Translation: If you want another Tiananmen Square, we’ll provide one.
Beijing has been mindful of something else the democratic movement ignored. Across East Asia since 1945, the orthodox social contract has been the provision of prosperity and services in exchange for acquiescence as an undemocratic elite controls all politics. You get a refrigerator, a TV, even a small car, but you get no voice. “Shut up and change the channel” was my summary of the deal when I covered the region.
This is the deal whereby the Chinese now live, in greater or lesser contentment. South Korea, Taiwan, and Japan have fought past it. And this, in effect, was the Occupy movement’s aspiration. But the most significant detail in the news coverage last week was the emergence of discontented Hong Kong people who began jeering the demonstrators because they couldn’t get to work. Beijing knew they’d come out eventually. Occupy misjudged.
It is also the deal that Singaporeans have lived under since Lee Kuan Yew took the island independent in 1965. And it will be Hong Kong’s deal now. In effect, Beijing, like the famous LKY, is making an offer the populace can’t refuse.
To call this Singaporization makes an essential point. As the island nation makes clear, any notion that trade, investment, or financial services will be negatively affected as Beijing comes down on Hong Kong’s democrats can be dismissed. Law in Singapore is two-tiered. Commercial, securities, and investment law are clear as a bell, as the nation’s successful financial center attests. Domestic law, in the tradition of all Confucian bureaucracies, is where the rules are kept intentionally vague so as to preserve administrative prerogative.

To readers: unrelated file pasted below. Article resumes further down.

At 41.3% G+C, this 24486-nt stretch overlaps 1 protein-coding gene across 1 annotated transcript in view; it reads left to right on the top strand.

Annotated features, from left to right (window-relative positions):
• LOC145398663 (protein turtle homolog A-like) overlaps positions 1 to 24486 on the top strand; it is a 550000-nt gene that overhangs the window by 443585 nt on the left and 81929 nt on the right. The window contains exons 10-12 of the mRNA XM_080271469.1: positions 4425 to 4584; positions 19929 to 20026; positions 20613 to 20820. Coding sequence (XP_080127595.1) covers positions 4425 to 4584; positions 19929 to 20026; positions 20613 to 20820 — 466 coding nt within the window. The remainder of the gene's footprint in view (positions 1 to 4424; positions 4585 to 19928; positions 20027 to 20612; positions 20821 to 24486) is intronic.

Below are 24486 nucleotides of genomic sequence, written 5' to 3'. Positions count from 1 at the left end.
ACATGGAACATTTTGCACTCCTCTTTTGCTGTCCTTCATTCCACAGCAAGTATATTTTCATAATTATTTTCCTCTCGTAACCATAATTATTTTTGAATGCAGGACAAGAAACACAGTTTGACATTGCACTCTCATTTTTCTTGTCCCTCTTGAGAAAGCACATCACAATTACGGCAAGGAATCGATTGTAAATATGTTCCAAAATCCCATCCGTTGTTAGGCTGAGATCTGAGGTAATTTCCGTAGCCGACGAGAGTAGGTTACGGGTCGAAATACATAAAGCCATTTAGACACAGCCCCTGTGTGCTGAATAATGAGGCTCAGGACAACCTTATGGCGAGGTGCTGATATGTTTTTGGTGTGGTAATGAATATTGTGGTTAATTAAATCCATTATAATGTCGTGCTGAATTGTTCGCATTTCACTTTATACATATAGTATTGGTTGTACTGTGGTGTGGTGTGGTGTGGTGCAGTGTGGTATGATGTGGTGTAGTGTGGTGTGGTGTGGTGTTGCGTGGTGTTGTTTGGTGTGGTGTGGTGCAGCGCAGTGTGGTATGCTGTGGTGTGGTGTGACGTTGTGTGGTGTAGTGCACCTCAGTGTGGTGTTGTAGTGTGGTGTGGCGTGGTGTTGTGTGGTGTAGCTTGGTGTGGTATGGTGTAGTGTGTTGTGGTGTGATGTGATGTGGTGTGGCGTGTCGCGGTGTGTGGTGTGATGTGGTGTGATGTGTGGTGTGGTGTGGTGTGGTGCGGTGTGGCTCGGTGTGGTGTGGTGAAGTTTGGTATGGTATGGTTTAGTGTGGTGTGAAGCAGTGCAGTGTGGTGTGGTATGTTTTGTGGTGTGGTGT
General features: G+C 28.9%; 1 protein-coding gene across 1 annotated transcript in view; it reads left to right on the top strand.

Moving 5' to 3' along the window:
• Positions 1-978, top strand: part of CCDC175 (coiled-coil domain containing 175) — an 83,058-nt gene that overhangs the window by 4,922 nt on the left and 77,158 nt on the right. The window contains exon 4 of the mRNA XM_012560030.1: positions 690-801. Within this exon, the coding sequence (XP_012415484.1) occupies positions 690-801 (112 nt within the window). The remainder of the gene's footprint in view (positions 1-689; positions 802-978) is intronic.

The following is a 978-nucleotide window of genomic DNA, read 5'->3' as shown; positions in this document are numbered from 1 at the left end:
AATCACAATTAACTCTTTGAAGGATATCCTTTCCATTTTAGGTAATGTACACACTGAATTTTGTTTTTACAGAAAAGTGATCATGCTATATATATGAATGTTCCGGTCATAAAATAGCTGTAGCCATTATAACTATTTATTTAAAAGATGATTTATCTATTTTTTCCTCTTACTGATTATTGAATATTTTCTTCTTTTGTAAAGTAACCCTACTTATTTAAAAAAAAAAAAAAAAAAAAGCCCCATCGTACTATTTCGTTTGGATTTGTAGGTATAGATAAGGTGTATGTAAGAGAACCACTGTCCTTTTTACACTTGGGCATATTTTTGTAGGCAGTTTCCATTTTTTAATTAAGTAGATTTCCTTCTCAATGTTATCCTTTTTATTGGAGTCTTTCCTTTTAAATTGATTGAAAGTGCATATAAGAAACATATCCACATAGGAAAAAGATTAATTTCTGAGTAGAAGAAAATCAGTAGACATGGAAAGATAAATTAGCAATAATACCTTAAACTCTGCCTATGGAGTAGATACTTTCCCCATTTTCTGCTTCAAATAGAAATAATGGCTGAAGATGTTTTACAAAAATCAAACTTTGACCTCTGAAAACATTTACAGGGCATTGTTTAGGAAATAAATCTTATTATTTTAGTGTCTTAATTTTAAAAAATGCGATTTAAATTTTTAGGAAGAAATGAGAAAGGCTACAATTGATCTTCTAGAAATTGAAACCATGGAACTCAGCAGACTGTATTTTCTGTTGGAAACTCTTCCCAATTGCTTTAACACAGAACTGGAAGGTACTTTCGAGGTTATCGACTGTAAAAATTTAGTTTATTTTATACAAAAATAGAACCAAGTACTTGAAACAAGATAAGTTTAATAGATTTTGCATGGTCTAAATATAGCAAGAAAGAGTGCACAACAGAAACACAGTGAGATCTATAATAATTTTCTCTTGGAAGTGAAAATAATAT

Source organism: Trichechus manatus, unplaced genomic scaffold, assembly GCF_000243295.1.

I wish I were wrong as to Hong Kong’s future. In the best outcome, I’ll prove to be. On Saturday, the democrats marshaled one of their largest crowds to date in response to the earlier violence introduced by Beijing’s goons. So we’ll have to see and hope for the best.
In the meantime, I remind my Hong Kong friends of Admiral Farragut’s famous imperative as he led his fleet into Mobile Bay in 1864: “Damn the torpedoes!” he ordered. He then had himself lashed to his mast as a mark of resolve. Farragut prevailed, but if he hadn’t he could’ve lived ever after knowing he’d done his best.